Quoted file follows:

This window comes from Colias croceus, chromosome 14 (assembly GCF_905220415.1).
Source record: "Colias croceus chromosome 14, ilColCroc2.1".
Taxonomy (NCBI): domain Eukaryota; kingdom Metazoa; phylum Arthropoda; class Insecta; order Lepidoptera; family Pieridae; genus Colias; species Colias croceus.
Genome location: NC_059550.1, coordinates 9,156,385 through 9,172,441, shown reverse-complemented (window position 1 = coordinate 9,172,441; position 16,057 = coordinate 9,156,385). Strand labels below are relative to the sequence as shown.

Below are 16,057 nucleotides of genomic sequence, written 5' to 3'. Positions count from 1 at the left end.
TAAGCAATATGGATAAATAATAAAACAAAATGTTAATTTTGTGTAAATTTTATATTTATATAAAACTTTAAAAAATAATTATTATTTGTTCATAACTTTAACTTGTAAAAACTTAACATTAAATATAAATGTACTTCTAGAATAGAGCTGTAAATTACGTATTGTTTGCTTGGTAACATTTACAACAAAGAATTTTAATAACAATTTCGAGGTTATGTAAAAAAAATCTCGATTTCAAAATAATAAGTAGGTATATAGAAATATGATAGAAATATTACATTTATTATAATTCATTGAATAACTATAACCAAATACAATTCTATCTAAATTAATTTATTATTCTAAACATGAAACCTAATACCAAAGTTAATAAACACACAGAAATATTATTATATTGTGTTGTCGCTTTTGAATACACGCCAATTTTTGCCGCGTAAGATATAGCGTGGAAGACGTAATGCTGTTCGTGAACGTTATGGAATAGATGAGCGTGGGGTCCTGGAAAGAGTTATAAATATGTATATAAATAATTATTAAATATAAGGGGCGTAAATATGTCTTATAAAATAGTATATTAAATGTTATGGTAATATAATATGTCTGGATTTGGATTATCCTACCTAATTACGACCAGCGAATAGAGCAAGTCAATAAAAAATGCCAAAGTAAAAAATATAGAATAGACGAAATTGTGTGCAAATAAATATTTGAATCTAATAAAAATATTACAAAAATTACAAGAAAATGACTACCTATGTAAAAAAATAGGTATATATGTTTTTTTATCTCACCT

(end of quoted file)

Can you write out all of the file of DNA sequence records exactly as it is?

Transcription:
This window comes from Colias croceus, chromosome 14 (assembly GCF_905220415.1).
Source record: "Colias croceus chromosome 14, ilColCroc2.1".
Taxonomy (NCBI): domain Eukaryota; kingdom Metazoa; phylum Arthropoda; class Insecta; order Lepidoptera; family Pieridae; genus Colias; species Colias croceus.
Genome location: NC_059550.1, coordinates 9,156,385 through 9,172,441, shown reverse-complemented (window position 1 = coordinate 9,172,441; position 16,057 = coordinate 9,156,385). Strand labels below are relative to the sequence as shown.

Below are 16,057 nucleotides of genomic sequence, written 5' to 3'. Positions count from 1 at the left end.
TAAGCAATATGGATAAATAATAAAACAAAATGTTAATTTTGTGTAAATTTTATATTTATATAAAACTTTAAAAAATAATTATTATTTGTTCATAACTTTAACTTGTAAAAACTTAACATTAAATATAAATGTACTTCTAGAATAGAGCTGTAAATTACGTATTGTTTGCTTGGTAACATTTACAACAAAGAATTTTAATAACAATTTCGAGGTTATGTAAAAAAAATCTCGATTTCAAAATAATAAGTAGGTATATAGAAATATGATAGAAATATTACATTTATTATAATTCATTGAATAACTATAACCAAATACAATTCTATCTAAATTAATTTATTATTCTAAACATGAAACCTAATACCAAAGTTAATAAACACACAGAAATATTATTATATTGTGTTGTCGCTTTTGAATACACGCCAATTTTTGCCGCGTAAGATATAGCGTGGAAGACGTAATGCTGTTCGTGAACGTTATGGAATAGATGAGCGTGGGGTCCTGGAAAGAGTTATAAATATGTATATAAATAATTATTAAATATAAGGGGCGTAAATATGTCTTATAAAATAGTATATTAAATGTTATGGTAATATAATATGTCTGGATTTGGATTATCCTACCTAATTACGACCAGCGAATAGAGCAAGTCAATAAAAAATGCCAAAGTAAAAAATATAGAATAGACGAAATTGTGTGCAAATAAATATTTGAATCTAATAAAAATATTACAAAAATTACAAGAAAATGACTACCTATGTAAAAAAATAGGTATATATGTTTTTTTATCTCACCT